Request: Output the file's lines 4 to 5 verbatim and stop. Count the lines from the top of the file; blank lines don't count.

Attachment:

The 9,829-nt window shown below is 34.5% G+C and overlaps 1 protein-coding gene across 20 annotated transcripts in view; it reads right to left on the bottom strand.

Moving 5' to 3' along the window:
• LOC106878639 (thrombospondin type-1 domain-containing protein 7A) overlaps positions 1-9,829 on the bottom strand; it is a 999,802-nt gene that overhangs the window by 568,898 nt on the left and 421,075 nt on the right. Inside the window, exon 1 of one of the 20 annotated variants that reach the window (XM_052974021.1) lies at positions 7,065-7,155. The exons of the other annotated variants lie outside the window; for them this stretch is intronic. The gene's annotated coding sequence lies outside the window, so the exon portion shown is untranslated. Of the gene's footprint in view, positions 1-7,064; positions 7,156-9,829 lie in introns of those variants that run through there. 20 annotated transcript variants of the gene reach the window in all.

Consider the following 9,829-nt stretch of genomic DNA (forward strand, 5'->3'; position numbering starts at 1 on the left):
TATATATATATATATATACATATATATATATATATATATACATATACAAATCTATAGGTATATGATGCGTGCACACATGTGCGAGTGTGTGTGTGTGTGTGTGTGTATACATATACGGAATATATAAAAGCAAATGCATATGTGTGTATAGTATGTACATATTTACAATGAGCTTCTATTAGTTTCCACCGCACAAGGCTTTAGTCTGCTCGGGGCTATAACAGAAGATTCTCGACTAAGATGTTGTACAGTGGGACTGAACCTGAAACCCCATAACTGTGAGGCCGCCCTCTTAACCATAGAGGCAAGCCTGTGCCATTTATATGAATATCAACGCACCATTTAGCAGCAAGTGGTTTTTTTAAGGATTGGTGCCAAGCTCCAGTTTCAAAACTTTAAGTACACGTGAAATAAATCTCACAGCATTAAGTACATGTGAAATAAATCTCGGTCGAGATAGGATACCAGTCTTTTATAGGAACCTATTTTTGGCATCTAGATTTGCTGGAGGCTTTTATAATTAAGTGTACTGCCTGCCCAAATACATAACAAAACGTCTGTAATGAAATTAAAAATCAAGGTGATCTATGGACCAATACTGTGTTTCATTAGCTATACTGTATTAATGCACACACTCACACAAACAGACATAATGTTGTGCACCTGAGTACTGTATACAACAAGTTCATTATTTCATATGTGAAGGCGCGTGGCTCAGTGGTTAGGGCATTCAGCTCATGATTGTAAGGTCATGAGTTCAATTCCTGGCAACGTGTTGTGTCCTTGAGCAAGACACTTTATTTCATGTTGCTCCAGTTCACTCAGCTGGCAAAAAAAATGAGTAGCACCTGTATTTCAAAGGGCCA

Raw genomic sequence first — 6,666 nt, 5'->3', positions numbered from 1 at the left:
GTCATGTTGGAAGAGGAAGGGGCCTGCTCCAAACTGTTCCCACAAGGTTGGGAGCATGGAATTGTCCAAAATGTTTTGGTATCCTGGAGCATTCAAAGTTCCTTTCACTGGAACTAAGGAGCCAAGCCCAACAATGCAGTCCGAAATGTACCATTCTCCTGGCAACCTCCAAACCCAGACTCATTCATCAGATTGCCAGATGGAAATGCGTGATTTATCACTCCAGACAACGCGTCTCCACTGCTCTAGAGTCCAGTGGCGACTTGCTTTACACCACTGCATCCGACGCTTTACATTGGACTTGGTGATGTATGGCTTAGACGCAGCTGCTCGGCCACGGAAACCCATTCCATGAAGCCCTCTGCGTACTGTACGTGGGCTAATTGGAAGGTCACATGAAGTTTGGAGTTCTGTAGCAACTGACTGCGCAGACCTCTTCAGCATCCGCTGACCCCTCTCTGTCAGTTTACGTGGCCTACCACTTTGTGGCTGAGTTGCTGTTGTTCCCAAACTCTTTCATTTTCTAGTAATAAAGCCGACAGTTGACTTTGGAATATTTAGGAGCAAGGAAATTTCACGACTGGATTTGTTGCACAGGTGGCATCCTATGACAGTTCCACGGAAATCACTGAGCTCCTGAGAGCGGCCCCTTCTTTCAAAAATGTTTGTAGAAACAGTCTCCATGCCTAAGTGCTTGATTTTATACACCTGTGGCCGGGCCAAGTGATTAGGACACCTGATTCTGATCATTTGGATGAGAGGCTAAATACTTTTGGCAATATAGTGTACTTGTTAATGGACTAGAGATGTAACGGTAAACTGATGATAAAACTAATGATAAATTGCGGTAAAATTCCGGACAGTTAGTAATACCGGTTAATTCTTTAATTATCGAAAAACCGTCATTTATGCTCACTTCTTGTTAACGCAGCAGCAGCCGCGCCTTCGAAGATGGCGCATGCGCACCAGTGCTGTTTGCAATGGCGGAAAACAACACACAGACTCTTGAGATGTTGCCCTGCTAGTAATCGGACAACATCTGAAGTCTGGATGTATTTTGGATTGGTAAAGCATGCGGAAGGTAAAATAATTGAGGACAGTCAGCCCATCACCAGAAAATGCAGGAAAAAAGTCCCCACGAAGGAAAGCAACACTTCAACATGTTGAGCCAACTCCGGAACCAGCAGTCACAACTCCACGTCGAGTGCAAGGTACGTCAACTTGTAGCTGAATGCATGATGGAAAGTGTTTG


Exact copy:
Consider the following 9,829-nt stretch of genomic DNA (forward strand, 5'->3'; position numbering starts at 1 on the left):
TATATATATATATATATACATATATATATATATATATATACATATACAAATCTATAGGTATATGATGCGTGCACACATGTGCGAGTGTGTGTGTGTGTGTGTGTGTATACATATACGGAATATATAAAAGCAAATGCATATGTGTGTATAGTATGTACATATTTACAATGAGCTTCTATTAGTTTCCACCGCACAAGGCTTTAGTCTGCTCGGGGCTATAACAGAAGATTCTCGACTAAGATGTTGTACAGTGGGACTGAACCTGAAACCCCATAACTGTGAGGCCGCCCTCTTAACCATAGAGGCAAGCCTGTGCCATTTATATGAATATCAACGCACCATTTAGCAGCAAGTGGTTTTTTTAAGGATTGGTGCCAAGCTCCAGTTTCAAAACTTTAAGTACACGTGAAATAAATCTCACAGCATTAAGTACATGTGAAATAAATCTCGGTCGAGATAGGATACCAGTCTTTTATAGGAACCTATTTTTGGCATCTAGATTTGCTGGAGGCTTTTATAATTAAGTGTACTGCCTGCCCAAATACATAACAAAACGTCTGTAATGAAATTAAAAATCAAGGTGATCTATGGACCAATACTGTGTTTCATTAGCTATACTGTATTAATGCACACACTCACACAAACAGACATAATGTTGTGCACCTGAGTACTGTATACAACAAGTTCATTATTTCATATGTGAAGGCGCGTGGCTCAGTGGTTAGGGCATTCAGCTCATGATTGTAAGGTCATGAGTTCAATTCCTGGCAACGTGTTGTGTCCTTGAGCAAGACACTTTATTTCATGTTGCTCCAGTTCACTCAGCTGGCAAAAAAAATGAGTAGCACCTGTATTTCAAAGGGCCA